*A group of pileated woodpeckers are collectively known as a "crown" of woodpeckers.
|Female Pileated Woodpecker by wplynn|
*The barbed tip of a woodpecker’s tongue is very sensitive to touch and can both detect and impale insect larvae. The tongue is coated with sticky mucus that is secreted by large salivary glands; this coating helps to ensure that its prey does not slip away.
|Male Pileated Woodpecker by wplynn|
*In order for woodpeckers to survive the 10G’s of force that they can sustain with every blow against a tree, they have the following special adaptations:
-The bones between the beak and the skull are joined by a flexible cartilage, which cushions the shock of each blow.
-The skull is made of spongy, air-filled bone and the brain is packed very tightly into the brain cavity, with little room to rattle around during impacts.
-The shear force from each blow is directed not to the brain, but downward towards very strong neck muscles that act as shock absorbers.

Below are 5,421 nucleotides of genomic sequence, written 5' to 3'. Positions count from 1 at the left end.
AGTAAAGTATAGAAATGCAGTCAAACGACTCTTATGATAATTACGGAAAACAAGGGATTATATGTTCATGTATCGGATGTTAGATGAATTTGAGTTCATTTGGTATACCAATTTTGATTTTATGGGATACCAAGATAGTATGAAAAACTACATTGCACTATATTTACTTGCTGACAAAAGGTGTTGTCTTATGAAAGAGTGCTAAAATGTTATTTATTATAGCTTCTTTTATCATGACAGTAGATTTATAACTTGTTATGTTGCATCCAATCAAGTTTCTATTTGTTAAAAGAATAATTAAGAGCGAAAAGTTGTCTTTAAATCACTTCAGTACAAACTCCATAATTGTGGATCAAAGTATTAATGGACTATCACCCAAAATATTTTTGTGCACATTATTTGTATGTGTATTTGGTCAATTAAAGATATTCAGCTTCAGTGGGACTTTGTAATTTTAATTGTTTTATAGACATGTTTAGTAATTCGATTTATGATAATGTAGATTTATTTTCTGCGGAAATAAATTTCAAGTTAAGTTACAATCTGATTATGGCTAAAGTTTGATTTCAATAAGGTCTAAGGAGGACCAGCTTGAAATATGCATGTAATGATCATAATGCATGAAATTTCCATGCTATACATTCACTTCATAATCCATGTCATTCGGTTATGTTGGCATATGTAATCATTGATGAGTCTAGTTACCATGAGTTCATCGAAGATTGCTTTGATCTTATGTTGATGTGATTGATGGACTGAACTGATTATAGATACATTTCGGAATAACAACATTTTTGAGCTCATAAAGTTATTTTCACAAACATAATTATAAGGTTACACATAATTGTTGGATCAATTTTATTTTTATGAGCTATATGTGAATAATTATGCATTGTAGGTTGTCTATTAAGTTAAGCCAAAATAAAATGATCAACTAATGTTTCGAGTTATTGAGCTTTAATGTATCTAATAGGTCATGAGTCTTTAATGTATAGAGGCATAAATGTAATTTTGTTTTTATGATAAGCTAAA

-A woodpecker’s head and body are always in a perfectly straight alignment when hitting a tree to avoid breaking its neck.
*When feeding on wood, grubs make an audible sound that could be heard by a woodpecker.
*Woodpeckers have a better sense of smell than most birds and may be able to detect the strong odor of the formic acid that ants, bark beetles and termites excrete (smells like Sweet Tarts.)
*If you want to provide good habitat for woodpeckers, consider leaving the dead tree snags in and around your yard.
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